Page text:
The Quick Opinion:
Tommy Hunter found new life in the Orioles bullpen in 2012 and looks to continue the trend in 2013.
After failing as a starter over parts of four seasons, Tommy Hunter settled in as a hard-throwing reliever in 2013, increasing his fastball velocity by more than four miles an hour to a mark of 96. As a result, Hunter posted a 2.81 ERA and had his strikeout rate climb above 20% for the first time. This is standard stuff for a starter moving to the pen, but it’s at least encouraging that Hunter also managed to trim his walk rate even further to a tiny 4.2%. Like his primary competition for the closer’s role in Darren O’Day, the knock on Hunter is a fly-ball tendency in a friendly ballpark, explaining how he managed 10 meltdowns despite not cracking the top-50 in leverage index. Whether Buck Showalter will trust him in further high-leverage situations remains to be seen, though Hunter is on record as wanting the chance to close. Fantasy owners would probably prefer O’Day’s higher strikeout rate, given the choice. (
The Quick Opinion:
Tommy Hunter's velocity spiked in a major way with a move to the bullpen in 2013, and success followed. He still doesn't strike batters out like a closer, but the job could end up in his hands entering 2014.
Hunter is another in a long line of failed starters who have jumped to a relief role and taken to it with aplomb. Through 2012, Hunter made 98 appearances (75 starts) with a 4.77 ERA, 5.03 FIP and just 5.0 strikeouts per nine. Hunter's average heater routinely checked in around 90-91 mph, and he failed to distinguish himself in that role both in Texas and in Baltimore after being moved as part of the Koji Uehara-Chris Davis trade. The Orioles shifted him to the pen full-time in 2013, and the results have markedly improved: 2.88 ERA, 3.46 FIP and 6.9 K/9. Hunter is now routinely throwing in the high 90s, with a great two-seamer and a good curveball that comprised over half the pitches he threw in 2014. He's not entirely dissimilar from deposed Orioles closer Jim Johnson in that he doesn't get as many strikeouts as you'd expect from someone who throws hard, but he gets fewer grounders, more strikeouts, and throws a bit harder yet than Double J did when he was with the Birds. Hunter is listed as the No. 2 option for saves in Baltimore behind Zach Britton, making him a big-time watch list guy as the season wears on. (Brandon Warne)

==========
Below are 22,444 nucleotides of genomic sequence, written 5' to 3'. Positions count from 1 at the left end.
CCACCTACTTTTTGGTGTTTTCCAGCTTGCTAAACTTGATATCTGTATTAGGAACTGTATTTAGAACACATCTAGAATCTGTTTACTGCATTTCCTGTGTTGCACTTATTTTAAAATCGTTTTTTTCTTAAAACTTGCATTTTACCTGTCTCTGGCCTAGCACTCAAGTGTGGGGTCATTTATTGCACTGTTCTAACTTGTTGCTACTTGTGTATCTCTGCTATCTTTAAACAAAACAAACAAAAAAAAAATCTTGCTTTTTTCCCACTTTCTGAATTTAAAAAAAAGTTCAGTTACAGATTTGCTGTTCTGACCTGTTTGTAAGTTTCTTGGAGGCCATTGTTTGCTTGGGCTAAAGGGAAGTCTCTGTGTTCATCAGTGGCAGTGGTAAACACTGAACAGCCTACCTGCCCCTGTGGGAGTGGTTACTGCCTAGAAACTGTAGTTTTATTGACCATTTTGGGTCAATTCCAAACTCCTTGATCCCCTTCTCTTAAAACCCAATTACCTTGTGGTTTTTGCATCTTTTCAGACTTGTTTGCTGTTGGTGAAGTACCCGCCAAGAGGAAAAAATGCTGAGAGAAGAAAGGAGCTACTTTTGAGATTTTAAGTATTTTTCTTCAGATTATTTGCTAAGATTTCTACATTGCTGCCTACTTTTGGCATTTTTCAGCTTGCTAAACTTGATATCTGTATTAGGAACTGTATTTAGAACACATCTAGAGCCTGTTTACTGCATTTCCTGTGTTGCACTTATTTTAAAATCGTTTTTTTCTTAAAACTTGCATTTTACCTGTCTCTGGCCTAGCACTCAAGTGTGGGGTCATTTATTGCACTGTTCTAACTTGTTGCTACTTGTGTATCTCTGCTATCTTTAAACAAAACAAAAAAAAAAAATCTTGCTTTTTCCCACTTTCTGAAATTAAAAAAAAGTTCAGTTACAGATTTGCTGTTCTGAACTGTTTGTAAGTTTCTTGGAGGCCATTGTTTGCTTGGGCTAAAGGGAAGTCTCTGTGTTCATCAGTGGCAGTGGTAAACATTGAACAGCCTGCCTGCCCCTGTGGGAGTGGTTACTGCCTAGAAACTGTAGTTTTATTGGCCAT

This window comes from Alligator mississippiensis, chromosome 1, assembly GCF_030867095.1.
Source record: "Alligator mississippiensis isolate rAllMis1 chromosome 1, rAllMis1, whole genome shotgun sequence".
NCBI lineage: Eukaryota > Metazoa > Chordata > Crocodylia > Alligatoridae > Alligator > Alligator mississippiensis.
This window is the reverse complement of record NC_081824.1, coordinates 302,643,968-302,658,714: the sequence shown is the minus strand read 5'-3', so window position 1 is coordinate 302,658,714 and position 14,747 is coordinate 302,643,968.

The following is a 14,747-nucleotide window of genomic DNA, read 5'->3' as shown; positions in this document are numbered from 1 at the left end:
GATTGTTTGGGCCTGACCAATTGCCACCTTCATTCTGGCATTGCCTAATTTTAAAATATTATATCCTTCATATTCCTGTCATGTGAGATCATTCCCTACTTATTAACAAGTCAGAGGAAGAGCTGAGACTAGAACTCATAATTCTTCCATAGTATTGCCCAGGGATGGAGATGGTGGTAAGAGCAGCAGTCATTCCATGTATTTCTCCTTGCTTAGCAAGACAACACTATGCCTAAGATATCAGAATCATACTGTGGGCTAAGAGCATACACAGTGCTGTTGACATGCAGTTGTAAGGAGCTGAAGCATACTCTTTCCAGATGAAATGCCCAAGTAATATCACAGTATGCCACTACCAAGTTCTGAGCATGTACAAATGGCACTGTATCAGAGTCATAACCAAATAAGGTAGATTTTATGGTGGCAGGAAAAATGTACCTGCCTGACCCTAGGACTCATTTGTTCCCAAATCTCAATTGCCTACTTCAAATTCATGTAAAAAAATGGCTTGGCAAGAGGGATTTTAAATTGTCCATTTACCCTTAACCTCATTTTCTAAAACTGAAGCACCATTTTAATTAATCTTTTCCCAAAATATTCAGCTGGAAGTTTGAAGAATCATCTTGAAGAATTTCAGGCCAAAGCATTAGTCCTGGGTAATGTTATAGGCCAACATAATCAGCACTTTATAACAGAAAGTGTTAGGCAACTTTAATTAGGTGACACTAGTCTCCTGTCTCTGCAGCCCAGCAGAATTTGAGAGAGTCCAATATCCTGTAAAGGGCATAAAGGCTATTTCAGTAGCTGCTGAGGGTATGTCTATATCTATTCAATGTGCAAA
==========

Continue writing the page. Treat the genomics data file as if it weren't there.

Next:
The Quick Opinion:
Hunter appears to be the number two option for saves in Birdland. That alone is reason to keep an eye on him in fantasy leagues for 2015.
After two solid years in relief, Hunter took a step back in 2015 with an ERA over 4.00 and peripherals that do not suggest he was simply a victim of bad luck. Hunter does not have high strikeout numbers and has maintained an average 13% strikeout minus walk rate for the past two seasons. Hunter gets a lot of his success from inducing ground balls, but his drop in ground ball rate coupled with giving up significantly more home runs led to his worst season since moving to the bullpen. Currently a free agent, it is difficult to project Hunter's fantasy value until he lands with a new team. He should get a look in a middle relief or set up role, and depending on the quality of the bullpen he will be joining, could be anywhere from next in line for saves or buried in the depth chart. It would be helpful for him if he moves out of the American League East and into a division that features less hitter parks as his success looks very dependent on limiting home runs. As of the start of 2016 it does not look like Hunter will be a valuable fantasy reliever. (Ben Duronio)
The Quick Opinion:
Hunter averages over 95 miles per hour with his fastball and induces a good amount of ground balls, but a lack of strikeout rate and a middling strikeout-walk ratio leaves him as a middle relief type to be left off fantasy rosters unless he ends up as a holds-providing setup man somewhere.
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Updated: Tuesday, February 21, 2017 3:33 AM ET